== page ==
Edwards Air Force Base STEM recently hosted 27 students in a first-ever pre-algebra summer program for local students at Blackbird Airpark in Palmdale, Calif.
The program is called Promoting Relevance and Interest in Mathematics Experiences, or PRIME. It was designed to prepare students for high school algebra. Edwards AFB STEM coordinator Helida Vanhoy said it is a pilot program that she hopes will take off and land at other bases.
“What we’re doing with this pilot program is we took three pretests and posttests this and we’re going measure the delta (change),” Vanhoy said. “We want to see if there truly is a delta, meaning that the students do feel like math is more important after going through the program and if they have a better understanding of the math concepts.”
Vanhoy said math is a vital part of STEM and really is the key and PRIME’s approach to the subject is what sets it apart from other programs.
“The more I look around at all the programs that are out there, none of them really addresses the math specifically and the math is the core of every one of the sciences,” Vanhoy explained. “If we don’t address it … things are not working, kids are not getting better. We’re not getting as many people interested in the sciences when we keep doing the same thing over and over.”
Vanhoy said the early results are promising and is excited to share her data with Air Force K-12 STEM. One of the early lessons learned about the pilot PRIME program is location.
Just like other test programs, PRIME had its share challenges that Vanhoy and her staff of volunteers worked through to overcome. Vanhoy explained that they had originally planned to conduct the program exclusively on Edwards. However, due to its distance to the nearby cities of Palmdale and Lancaster, only one student was able to attend the first day.
“We said ‘okay, let’s postpone the start for a week then the start the following Monday and give people an opportunity to sign up.’ We then again sent out information to the local school districts,” Vanhoy explained.
The Air Force Flight Test Historical Foundation stepped in to provide a classroom for PRIME at Blackbird Airpark and it was a gamechanger.
“Ultimately, that worked out really well. We ended up with a cohort of 27 students that showed up the whole time,” she said. “I was very impressed with everybody that worked on it, because we were able to quickly figure out what happened and how do we fix it to make it work. Just changing the location may made all the difference for the parents to be able to take their kids and pick them up, drop them off and pick them up every day. So that was great to know.”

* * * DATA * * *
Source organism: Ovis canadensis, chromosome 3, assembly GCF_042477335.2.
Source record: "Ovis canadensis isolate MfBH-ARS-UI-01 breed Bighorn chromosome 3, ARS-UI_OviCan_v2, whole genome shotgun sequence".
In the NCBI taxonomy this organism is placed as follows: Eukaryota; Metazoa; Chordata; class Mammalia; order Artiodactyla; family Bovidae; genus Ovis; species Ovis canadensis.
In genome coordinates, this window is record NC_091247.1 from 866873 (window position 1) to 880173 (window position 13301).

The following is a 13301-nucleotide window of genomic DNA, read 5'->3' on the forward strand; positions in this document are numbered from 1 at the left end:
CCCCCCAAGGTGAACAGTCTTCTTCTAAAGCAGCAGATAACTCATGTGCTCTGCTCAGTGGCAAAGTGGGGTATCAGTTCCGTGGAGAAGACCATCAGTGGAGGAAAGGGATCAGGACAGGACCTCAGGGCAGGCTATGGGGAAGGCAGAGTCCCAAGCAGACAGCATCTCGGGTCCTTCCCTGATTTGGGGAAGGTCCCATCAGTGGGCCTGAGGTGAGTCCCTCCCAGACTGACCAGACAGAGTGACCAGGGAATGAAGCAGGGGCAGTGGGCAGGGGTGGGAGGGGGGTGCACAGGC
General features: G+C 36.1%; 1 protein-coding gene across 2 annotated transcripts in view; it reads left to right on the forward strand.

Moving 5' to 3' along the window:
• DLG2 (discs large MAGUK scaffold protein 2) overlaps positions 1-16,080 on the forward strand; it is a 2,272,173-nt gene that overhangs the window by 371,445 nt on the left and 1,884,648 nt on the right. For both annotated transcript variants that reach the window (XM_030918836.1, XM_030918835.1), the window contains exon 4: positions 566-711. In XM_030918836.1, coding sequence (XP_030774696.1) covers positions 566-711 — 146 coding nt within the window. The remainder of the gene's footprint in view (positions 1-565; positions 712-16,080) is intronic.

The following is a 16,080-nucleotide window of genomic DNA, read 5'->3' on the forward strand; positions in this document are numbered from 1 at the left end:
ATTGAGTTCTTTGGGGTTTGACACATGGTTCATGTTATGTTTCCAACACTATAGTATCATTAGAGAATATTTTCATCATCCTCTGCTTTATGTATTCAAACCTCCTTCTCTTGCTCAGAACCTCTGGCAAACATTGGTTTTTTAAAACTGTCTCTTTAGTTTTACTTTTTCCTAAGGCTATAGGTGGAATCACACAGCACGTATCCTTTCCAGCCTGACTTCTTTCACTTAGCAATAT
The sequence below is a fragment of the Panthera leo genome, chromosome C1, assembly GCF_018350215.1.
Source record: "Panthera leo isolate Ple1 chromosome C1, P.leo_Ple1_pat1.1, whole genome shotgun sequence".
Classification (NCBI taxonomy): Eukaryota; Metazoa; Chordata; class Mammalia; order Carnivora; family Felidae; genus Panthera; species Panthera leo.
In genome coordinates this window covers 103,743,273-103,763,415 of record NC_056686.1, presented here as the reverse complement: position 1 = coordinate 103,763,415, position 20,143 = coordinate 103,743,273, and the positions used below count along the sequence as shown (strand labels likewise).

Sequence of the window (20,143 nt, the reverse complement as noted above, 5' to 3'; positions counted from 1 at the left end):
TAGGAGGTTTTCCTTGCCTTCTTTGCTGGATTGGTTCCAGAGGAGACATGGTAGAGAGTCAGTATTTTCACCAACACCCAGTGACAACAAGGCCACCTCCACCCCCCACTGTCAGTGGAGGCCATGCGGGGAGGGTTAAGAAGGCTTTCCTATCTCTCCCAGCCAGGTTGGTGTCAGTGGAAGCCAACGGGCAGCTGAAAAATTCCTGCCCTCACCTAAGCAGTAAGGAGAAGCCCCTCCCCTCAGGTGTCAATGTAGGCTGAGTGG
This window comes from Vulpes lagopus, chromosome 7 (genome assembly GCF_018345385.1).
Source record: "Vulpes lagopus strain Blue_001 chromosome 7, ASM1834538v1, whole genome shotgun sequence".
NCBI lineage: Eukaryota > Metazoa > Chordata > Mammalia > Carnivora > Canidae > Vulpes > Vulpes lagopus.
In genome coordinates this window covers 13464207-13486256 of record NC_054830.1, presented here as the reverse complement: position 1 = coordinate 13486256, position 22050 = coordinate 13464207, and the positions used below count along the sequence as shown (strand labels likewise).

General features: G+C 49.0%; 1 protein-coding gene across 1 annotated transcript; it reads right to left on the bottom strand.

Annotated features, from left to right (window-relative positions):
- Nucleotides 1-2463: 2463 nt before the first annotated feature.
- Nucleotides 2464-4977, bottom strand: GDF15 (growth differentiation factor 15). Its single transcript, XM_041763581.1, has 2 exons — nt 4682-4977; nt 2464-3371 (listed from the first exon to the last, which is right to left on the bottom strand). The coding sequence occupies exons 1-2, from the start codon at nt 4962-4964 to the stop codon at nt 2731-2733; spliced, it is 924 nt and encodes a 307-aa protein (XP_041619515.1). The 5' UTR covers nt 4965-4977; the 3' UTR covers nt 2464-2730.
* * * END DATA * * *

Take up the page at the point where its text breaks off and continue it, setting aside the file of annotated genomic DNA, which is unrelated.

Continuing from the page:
Another factor on the program’s early success is that due to being a summer program, the students could focus only one subject for the whole class session.
“They don’t have other classes to worry about, those days, their focus was on math,” Vanhoy said. “It’s a true testament to how well this program works the at the kids ended up staying and going through the program.”
With the program running one week shorter and with longer class sessions due to its protracted start, the PRIME staff wondered if that would be a factor in students’ engagement or attention in the program.
As it turns out, it was not.
Perhaps the biggest contributing factor to the attitudinal improvement towards math could be attributed to showcasing advanced mathematics at work in a real-world setting at Edwards AFB.
During the program, students were able to received guided tours of base facilities and hear from subject matter experts on how they use STEM in their careers every day. One such trip was to the 412th Maintenance Squadron’s Propulsion Flight where specialized technicians maintain and test jet engines.
“We included the field trip opportunities here on base so that the kids can see how math is used here on every day for research and the cool things that are being done here,” Vanhoy added.
Vanhoy believes math is the gateway to STEM and the STEM career fields and hopes that with her data and results, PRIME will be replicated throughout the Air Force.
“The reason why we focus on math is because research shows that less than 1% of the student population pursues math, and so this is very concerning,” she said. “When you look at the state scores for math, they’re at 38%, which is really sad. We need to do something to address the math issues. And when you talk to the kids, they don’t like it, they don’t care for it, or they don’t think it’s relevant. So we’re trying to change that because the better understanding that the students have, then the better they’re going to do, not only in their math classes, but in the future.”